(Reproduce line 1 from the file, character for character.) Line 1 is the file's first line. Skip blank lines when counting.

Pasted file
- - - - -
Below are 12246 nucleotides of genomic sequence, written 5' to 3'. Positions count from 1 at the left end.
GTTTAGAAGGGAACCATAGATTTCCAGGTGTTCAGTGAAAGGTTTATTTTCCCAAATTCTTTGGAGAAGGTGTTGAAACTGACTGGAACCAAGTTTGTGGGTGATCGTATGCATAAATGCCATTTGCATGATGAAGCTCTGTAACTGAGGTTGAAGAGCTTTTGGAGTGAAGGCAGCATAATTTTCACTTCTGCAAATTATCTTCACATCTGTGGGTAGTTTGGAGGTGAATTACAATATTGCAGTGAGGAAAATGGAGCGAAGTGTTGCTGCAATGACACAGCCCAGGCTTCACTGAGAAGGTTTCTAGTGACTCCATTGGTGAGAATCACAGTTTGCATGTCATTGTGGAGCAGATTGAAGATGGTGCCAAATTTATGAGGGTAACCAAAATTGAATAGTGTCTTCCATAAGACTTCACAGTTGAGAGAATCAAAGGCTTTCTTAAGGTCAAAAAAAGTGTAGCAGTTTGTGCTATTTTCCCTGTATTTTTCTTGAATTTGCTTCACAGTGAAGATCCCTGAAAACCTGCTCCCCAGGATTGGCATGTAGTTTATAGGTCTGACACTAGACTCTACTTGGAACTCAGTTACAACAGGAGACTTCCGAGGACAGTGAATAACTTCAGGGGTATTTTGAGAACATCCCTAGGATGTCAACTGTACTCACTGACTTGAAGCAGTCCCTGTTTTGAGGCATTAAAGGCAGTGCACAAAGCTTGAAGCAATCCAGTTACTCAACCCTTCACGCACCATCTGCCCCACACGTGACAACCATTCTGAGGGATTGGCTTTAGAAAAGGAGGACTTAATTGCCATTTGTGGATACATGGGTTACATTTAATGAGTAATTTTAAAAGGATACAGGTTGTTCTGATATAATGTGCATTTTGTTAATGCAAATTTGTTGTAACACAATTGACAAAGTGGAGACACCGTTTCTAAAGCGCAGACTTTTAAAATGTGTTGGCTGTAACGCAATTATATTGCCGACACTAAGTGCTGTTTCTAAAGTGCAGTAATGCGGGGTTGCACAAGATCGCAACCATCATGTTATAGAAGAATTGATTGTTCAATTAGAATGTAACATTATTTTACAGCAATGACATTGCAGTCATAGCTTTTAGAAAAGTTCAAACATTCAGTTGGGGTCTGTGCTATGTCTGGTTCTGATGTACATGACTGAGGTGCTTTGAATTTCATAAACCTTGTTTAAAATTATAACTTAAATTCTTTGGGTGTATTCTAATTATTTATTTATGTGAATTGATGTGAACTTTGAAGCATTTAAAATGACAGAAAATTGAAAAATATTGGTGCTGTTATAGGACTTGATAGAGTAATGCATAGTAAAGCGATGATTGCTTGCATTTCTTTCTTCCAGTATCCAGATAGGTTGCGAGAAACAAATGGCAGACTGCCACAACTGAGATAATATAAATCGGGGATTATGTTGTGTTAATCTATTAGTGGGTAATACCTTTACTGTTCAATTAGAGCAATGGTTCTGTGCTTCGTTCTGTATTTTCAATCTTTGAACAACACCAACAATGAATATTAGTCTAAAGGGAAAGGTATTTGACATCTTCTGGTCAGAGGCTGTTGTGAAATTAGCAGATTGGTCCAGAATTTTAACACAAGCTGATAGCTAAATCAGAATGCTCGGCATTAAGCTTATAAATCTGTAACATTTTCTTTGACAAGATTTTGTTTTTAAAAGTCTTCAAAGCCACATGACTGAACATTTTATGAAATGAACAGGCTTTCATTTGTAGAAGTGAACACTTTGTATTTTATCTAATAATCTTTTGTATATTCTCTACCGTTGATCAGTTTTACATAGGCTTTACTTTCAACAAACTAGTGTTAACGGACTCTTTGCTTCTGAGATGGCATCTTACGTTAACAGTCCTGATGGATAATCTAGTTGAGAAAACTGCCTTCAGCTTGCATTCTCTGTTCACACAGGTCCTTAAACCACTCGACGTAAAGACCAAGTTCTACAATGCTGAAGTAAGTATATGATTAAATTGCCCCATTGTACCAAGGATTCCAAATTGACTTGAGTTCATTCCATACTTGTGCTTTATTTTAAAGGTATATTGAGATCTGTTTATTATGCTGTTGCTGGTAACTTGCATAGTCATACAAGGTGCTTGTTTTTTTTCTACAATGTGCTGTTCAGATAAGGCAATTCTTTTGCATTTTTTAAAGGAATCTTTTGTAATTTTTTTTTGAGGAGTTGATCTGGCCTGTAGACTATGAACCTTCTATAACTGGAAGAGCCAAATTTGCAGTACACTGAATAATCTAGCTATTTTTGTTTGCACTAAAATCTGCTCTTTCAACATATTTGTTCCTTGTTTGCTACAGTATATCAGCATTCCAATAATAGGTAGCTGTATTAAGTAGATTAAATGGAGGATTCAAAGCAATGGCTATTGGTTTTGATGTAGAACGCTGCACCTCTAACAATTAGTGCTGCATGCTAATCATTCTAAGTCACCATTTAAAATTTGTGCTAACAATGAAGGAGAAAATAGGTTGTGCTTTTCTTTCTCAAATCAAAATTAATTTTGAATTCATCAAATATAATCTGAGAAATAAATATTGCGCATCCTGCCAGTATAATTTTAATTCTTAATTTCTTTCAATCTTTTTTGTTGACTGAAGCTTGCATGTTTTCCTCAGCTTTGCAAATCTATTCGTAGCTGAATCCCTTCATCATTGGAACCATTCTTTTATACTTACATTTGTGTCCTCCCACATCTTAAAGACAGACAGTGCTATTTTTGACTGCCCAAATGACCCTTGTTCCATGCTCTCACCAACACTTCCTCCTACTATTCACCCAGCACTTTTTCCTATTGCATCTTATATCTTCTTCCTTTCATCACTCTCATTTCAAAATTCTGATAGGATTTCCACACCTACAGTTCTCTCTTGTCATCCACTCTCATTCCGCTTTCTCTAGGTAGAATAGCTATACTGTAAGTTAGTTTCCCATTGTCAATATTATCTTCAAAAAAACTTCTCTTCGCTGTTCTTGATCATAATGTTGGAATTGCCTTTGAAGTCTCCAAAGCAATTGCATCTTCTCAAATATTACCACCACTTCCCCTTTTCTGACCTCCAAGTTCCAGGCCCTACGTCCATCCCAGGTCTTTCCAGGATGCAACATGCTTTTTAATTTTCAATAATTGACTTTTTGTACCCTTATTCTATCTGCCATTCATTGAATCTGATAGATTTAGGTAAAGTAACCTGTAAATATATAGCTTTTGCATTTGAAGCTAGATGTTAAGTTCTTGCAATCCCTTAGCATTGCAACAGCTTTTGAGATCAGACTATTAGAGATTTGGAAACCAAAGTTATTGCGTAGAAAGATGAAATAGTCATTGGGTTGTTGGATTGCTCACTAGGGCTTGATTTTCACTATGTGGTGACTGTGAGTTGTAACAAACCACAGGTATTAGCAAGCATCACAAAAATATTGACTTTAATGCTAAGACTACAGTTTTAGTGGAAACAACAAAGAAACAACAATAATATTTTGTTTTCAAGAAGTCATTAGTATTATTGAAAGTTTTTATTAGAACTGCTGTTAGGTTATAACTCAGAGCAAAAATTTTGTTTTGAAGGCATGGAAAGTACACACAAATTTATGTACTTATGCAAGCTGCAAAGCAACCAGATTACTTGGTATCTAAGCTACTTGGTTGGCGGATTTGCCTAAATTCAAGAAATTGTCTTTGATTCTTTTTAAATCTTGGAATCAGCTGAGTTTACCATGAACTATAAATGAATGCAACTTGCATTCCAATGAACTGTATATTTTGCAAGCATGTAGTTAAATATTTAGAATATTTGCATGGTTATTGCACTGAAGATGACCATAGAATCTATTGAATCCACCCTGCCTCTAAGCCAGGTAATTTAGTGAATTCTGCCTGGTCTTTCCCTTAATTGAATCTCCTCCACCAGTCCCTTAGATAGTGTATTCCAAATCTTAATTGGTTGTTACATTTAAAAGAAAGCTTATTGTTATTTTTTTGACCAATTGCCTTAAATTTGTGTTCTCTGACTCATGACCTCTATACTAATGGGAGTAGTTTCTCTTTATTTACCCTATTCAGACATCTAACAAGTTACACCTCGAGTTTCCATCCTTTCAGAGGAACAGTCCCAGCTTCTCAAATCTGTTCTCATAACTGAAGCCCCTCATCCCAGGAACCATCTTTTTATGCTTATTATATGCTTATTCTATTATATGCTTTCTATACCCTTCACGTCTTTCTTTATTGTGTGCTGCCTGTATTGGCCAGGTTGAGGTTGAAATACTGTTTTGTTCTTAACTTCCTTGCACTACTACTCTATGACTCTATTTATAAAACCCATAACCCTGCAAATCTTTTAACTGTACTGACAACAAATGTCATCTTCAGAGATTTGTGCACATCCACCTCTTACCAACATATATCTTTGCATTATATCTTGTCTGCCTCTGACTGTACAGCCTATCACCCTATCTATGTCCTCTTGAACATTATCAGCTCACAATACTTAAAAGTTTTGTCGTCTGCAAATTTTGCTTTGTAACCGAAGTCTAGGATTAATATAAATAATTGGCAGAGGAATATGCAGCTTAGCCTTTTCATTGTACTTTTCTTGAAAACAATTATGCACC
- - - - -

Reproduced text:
Below are 12246 nucleotides of genomic sequence, written 5' to 3'. Positions count from 1 at the left end.